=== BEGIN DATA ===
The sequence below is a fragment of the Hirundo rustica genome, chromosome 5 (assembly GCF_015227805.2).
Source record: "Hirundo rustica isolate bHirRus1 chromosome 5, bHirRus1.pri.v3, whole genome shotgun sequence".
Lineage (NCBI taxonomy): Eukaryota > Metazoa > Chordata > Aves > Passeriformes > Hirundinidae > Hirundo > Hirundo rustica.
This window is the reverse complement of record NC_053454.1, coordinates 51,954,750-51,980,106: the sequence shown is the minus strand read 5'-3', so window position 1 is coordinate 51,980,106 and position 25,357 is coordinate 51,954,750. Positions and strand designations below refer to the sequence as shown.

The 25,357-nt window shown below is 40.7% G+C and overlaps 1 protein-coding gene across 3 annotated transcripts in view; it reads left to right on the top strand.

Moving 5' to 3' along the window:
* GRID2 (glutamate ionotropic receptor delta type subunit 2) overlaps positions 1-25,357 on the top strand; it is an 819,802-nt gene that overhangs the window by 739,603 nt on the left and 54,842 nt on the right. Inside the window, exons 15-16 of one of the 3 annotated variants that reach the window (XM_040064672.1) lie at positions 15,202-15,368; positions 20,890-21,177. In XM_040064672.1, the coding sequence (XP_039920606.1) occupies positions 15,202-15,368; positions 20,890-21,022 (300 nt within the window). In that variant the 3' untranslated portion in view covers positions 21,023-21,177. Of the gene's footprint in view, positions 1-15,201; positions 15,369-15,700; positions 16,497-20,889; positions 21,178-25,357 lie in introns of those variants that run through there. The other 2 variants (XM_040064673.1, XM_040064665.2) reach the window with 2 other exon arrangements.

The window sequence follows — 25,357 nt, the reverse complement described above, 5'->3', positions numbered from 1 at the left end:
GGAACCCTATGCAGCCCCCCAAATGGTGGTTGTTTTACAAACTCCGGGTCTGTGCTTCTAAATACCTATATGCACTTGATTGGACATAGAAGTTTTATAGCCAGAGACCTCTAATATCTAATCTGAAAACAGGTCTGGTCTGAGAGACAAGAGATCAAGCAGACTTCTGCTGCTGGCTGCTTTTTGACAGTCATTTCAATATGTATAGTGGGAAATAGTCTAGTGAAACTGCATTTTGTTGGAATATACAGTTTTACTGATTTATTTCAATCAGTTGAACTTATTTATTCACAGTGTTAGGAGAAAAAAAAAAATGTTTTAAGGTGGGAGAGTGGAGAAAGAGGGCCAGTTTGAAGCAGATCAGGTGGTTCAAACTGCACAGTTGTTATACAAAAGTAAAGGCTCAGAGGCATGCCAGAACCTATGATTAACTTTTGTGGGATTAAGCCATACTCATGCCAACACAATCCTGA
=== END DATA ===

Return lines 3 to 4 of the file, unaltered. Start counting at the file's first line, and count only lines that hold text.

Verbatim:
Lineage (NCBI taxonomy): Eukaryota > Metazoa > Chordata > Aves > Passeriformes > Hirundinidae > Hirundo > Hirundo rustica.
This window is the reverse complement of record NC_053454.1, coordinates 51,954,750-51,980,106: the sequence shown is the minus strand read 5'-3', so window position 1 is coordinate 51,980,106 and position 25,357 is coordinate 51,954,750. Positions and strand designations below refer to the sequence as shown.